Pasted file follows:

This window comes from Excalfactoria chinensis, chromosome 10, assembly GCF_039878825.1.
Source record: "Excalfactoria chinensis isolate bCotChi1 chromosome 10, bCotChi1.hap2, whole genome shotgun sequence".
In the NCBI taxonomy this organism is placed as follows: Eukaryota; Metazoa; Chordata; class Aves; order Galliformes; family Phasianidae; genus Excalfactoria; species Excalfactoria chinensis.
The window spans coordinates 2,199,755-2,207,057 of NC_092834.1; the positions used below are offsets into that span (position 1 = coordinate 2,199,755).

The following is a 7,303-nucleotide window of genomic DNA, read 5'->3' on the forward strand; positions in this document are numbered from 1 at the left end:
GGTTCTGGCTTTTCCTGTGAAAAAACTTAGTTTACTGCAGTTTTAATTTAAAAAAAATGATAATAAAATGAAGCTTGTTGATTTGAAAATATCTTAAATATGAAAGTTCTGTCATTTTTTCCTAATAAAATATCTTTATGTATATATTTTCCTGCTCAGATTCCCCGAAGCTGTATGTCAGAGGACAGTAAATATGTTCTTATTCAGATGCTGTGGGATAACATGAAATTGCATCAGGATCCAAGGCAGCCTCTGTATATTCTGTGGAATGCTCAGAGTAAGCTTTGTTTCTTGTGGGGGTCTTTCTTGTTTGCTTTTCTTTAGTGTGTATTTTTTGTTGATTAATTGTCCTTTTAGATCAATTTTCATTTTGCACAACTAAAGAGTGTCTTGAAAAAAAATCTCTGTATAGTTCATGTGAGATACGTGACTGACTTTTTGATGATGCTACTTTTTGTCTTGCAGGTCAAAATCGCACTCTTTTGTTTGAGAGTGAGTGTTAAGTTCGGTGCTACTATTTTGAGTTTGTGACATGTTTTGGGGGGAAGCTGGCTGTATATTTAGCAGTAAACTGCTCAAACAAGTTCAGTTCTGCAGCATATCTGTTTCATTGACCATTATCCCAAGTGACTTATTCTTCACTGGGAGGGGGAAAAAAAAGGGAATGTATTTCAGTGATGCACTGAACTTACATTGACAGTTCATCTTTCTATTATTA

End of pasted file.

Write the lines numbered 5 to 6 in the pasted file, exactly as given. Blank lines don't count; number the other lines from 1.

The following is a 7,303-nucleotide window of genomic DNA, read 5'->3' on the forward strand; positions in this document are numbered from 1 at the left end:
GGTTCTGGCTTTTCCTGTGAAAAAACTTAGTTTACTGCAGTTTTAATTTAAAAAAAATGATAATAAAATGAAGCTTGTTGATTTGAAAATATCTTAAATATGAAAGTTCTGTCATTTTTTCCTAATAAAATATCTTTATGTATATATTTTCCTGCTCAGATTCCCCGAAGCTGTATGTCAGAGGACAGTAAATATGTTCTTATTCAGATGCTGTGGGATAACATGAAATTGCATCAGGATCCAAGGCAGCCTCTGTATATTCTGTGGAATGCTCAGAGTAAGCTTTGTTTCTTGTGGGGGTCTTTCTTGTTTGCTTTTCTTTAGTGTGTATTTTTTGTTGATTAATTGTCCTTTTAGATCAATTTTCATTTTGCACAACTAAAGAGTGTCTTGAAAAAAAATCTCTGTATAGTTCATGTGAGATACGTGACTGACTTTTTGATGATGCTACTTTTTGTCTTGCAGGTCAAAATCGCACTCTTTTGTTTGAGAGTGAGTGTTAAGTTCGGTGCTACTATTTTGAGTTTGTGACATGTTTTGGGGGGAAGCTGGCTGTATATTTAGCAGTAAACTGCTCAAACAAGTTCAGTTCTGCAGCATATCTGTTTCATTGACCATTATCCCAAGTGACTTATTCTTCACTGGGAGGGGGAAAAAAAAGGGAATGTATTTCAGTGATGCACTGAACTTACATTGACAGTTCATCTTTCTATTATTA